Written by Flat Hat Editorial Board|
November 9, 2015
The College of William and Mary is currently designing its up-and-coming Integrative Wellness Center, which will be completed in 2017. The IWC will incorporate the Counseling Center, Health Center, Office of Health Promotion and a satellite office of Campus Recreation into one central building, which will be located where the lodges currently stand.
The most notable aspect of the Center is its goal of holistic health that incorporates mental and physical health. By taking a rounded approach, the IWC is promoting self-care through community education and involvement. Wellness then becomes more than treating an illness — it becomes a routine in which self-care is prioritized in all aspects, both mental and physical. This holistic approach to wellness can eradicate the stigma that often surrounds sensitive topics, especially mental health. Moreover, the central placement of the IWC on campus will also combat the stigmatization of mental health specifically by incorporating the Counseling Center into an openly organized building, rather than a highly isolated corner of Blow Memorial Hall. By placing the Counseling Center in a large building central to campus, it affirms that health, and notably mental health, is a priority that students can feel comfortable addressing openly.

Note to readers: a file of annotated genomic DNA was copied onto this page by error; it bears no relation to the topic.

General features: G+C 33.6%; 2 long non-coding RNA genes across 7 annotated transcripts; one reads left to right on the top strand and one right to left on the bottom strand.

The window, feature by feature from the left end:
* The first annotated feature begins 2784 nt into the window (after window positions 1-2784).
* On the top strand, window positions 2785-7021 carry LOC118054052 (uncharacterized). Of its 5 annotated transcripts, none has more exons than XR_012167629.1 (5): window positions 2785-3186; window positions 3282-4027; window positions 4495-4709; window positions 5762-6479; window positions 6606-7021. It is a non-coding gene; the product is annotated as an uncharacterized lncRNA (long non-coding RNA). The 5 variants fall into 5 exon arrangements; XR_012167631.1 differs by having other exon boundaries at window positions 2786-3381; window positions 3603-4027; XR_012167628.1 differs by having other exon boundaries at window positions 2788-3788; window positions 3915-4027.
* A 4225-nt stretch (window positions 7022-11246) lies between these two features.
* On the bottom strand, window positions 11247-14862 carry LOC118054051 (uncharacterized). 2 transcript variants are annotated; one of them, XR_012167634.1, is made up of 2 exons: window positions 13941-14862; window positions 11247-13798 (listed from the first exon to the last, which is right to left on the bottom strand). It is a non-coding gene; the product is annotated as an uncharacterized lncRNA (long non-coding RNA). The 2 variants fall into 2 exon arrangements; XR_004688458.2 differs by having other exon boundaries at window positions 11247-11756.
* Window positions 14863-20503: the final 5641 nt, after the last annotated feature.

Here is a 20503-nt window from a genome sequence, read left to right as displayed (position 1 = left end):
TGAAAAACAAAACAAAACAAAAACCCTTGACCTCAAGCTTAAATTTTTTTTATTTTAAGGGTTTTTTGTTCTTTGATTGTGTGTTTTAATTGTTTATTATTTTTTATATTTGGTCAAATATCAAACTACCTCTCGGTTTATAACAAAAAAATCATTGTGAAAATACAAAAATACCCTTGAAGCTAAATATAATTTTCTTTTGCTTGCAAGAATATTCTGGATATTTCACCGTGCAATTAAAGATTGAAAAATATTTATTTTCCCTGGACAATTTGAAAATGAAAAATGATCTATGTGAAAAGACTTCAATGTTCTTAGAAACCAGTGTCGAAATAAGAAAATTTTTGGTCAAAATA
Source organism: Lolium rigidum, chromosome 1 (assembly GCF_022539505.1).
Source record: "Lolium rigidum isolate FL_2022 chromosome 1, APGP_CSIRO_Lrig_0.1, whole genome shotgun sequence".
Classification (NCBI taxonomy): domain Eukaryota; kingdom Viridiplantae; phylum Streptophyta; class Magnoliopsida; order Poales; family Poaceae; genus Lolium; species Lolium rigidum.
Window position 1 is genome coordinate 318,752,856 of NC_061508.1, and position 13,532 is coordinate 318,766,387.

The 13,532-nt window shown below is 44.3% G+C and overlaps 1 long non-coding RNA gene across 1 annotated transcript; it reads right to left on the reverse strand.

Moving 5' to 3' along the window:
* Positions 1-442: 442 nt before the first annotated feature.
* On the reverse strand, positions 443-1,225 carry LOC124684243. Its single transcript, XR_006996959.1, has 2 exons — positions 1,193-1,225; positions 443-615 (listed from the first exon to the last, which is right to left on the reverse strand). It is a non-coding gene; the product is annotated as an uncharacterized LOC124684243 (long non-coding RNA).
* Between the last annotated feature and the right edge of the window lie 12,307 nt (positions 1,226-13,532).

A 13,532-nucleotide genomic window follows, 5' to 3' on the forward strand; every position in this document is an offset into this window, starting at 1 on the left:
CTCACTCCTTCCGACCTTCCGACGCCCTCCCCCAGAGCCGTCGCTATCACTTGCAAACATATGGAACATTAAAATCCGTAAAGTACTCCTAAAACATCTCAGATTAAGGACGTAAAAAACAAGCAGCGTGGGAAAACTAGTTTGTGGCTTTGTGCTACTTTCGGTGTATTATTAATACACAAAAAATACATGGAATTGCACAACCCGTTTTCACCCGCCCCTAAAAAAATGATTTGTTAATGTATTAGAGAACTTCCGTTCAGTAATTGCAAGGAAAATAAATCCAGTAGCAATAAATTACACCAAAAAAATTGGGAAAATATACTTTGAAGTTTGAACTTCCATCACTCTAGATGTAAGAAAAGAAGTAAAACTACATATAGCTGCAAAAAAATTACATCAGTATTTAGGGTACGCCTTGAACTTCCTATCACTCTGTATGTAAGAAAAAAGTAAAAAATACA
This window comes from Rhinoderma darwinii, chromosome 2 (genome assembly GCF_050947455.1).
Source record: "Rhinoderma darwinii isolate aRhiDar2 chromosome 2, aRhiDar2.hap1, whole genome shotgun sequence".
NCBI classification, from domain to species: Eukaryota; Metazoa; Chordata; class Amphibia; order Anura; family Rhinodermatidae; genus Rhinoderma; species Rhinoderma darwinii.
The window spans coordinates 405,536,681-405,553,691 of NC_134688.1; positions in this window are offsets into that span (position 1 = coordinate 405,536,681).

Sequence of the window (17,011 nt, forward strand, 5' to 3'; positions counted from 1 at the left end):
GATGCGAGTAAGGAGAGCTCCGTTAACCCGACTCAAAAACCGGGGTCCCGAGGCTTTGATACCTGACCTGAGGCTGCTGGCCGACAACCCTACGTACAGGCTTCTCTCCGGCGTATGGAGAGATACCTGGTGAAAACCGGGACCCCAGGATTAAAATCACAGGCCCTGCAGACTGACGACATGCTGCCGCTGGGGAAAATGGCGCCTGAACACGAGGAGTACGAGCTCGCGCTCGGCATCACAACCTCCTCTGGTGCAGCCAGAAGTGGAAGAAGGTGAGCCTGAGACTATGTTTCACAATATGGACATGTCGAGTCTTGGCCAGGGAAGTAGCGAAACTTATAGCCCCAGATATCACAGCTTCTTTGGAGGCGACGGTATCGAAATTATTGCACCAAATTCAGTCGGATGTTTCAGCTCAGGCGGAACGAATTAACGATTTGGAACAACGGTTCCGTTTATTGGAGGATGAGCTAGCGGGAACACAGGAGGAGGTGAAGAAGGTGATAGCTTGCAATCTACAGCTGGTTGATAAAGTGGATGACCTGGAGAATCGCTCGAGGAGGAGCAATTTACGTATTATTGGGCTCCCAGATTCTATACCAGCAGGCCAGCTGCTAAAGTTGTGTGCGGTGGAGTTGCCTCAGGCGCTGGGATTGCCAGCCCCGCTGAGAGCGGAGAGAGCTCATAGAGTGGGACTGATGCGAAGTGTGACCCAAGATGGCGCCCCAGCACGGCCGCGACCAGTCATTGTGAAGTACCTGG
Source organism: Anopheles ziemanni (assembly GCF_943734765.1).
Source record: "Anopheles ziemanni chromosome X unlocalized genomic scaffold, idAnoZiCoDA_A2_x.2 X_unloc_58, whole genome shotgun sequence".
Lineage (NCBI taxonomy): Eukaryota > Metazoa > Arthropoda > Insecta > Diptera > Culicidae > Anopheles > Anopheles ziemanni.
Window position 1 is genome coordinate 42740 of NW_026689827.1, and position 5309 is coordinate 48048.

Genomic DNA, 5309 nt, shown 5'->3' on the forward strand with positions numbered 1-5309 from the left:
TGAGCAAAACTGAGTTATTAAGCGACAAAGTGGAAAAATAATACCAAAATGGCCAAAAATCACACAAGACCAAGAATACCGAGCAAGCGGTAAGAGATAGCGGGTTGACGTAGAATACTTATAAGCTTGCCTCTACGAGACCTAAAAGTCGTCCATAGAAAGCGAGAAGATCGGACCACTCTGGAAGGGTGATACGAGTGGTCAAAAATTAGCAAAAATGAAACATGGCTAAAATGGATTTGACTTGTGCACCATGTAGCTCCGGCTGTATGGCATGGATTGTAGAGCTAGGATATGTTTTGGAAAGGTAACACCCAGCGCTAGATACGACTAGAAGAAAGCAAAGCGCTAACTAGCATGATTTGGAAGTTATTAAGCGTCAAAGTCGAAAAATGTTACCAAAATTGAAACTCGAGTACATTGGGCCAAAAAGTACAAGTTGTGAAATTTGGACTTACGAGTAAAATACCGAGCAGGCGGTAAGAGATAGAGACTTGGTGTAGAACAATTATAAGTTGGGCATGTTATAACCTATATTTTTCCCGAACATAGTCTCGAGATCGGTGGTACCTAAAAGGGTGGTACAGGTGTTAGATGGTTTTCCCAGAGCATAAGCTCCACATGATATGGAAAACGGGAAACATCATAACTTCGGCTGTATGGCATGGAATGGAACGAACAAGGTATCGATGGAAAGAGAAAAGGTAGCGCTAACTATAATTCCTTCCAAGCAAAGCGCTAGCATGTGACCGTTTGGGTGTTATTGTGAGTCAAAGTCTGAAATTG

Internal improvements within the departments are still necessary to bring students a higher level of care. Without internal efforts, the integration of services will not result in a holistic approach at all, and would cause tension between branches within the IWC.
Given all of this potential, integrating student health and wellness services is not enough to overcome any current problems each department currently faces. Internal improvements within the departments are still necessary to bring students a higher level of care. Without internal efforts, the integration of services will not result in a holistic approach at all, and would cause tension between branches within the IWC.
In order to reach the IWC’s holistic goal, each center will need to address its own internal problems before the move into the IWC. Most notably, the Counseling Center should have a full-time psychiatrist hired by the time it moves its office. The other centers should likewise be sure that their basic services are at the highest possible level of provision. Incorporating alternative medicines such as yoga, biofeedback and acupuncture is a great idea, but if basic treatment and education services are not met, these new provisions will have little positive effect.
Madeline Bielski recused herself from this Staff Editorial.